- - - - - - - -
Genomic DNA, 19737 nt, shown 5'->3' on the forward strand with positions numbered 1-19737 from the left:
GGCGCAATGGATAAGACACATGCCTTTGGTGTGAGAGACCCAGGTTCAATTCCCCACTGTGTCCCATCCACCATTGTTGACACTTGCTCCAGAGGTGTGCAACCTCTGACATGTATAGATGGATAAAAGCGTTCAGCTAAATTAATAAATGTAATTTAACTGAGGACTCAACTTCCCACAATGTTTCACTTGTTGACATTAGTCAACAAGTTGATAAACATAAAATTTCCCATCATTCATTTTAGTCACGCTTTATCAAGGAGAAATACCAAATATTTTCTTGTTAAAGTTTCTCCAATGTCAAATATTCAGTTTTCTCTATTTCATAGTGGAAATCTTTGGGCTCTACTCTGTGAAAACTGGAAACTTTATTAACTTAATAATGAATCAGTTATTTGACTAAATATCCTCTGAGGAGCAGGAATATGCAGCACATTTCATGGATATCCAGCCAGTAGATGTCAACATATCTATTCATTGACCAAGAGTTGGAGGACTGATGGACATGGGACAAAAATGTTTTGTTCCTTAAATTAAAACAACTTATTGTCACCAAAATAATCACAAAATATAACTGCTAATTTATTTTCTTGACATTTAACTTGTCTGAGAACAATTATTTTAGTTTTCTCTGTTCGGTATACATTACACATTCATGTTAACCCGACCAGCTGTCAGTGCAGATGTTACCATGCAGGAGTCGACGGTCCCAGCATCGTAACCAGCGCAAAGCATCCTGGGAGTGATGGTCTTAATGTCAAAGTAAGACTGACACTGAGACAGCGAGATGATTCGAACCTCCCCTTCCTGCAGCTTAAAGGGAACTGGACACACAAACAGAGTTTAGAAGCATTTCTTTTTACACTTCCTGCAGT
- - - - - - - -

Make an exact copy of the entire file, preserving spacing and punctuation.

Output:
Genomic DNA, 19737 nt, shown 5'->3' on the forward strand with positions numbered 1-19737 from the left:
GGCGCAATGGATAAGACACATGCCTTTGGTGTGAGAGACCCAGGTTCAATTCCCCACTGTGTCCCATCCACCATTGTTGACACTTGCTCCAGAGGTGTGCAACCTCTGACATGTATAGATGGATAAAAGCGTTCAGCTAAATTAATAAATGTAATTTAACTGAGGACTCAACTTCCCACAATGTTTCACTTGTTGACATTAGTCAACAAGTTGATAAACATAAAATTTCCCATCATTCATTTTAGTCACGCTTTATCAAGGAGAAATACCAAATATTTTCTTGTTAAAGTTTCTCCAATGTCAAATATTCAGTTTTCTCTATTTCATAGTGGAAATCTTTGGGCTCTACTCTGTGAAAACTGGAAACTTTATTAACTTAATAATGAATCAGTTATTTGACTAAATATCCTCTGAGGAGCAGGAATATGCAGCACATTTCATGGATATCCAGCCAGTAGATGTCAACATATCTATTCATTGACCAAGAGTTGGAGGACTGATGGACATGGGACAAAAATGTTTTGTTCCTTAAATTAAAACAACTTATTGTCACCAAAATAATCACAAAATATAACTGCTAATTTATTTTCTTGACATTTAACTTGTCTGAGAACAATTATTTTAGTTTTCTCTGTTCGGTATACATTACACATTCATGTTAACCCGACCAGCTGTCAGTGCAGATGTTACCATGCAGGAGTCGACGGTCCCAGCATCGTAACCAGCGCAAAGCATCCTGGGAGTGATGGTCTTAATGTCAAAGTAAGACTGACACTGAGACAGCGAGATGATTCGAACCTCCCCTTCCTGCAGCTTAAAGGGAACTGGACACACAAACAGAGTTTAGAAGCATTTCTTTTTACACTTCCTGCAGT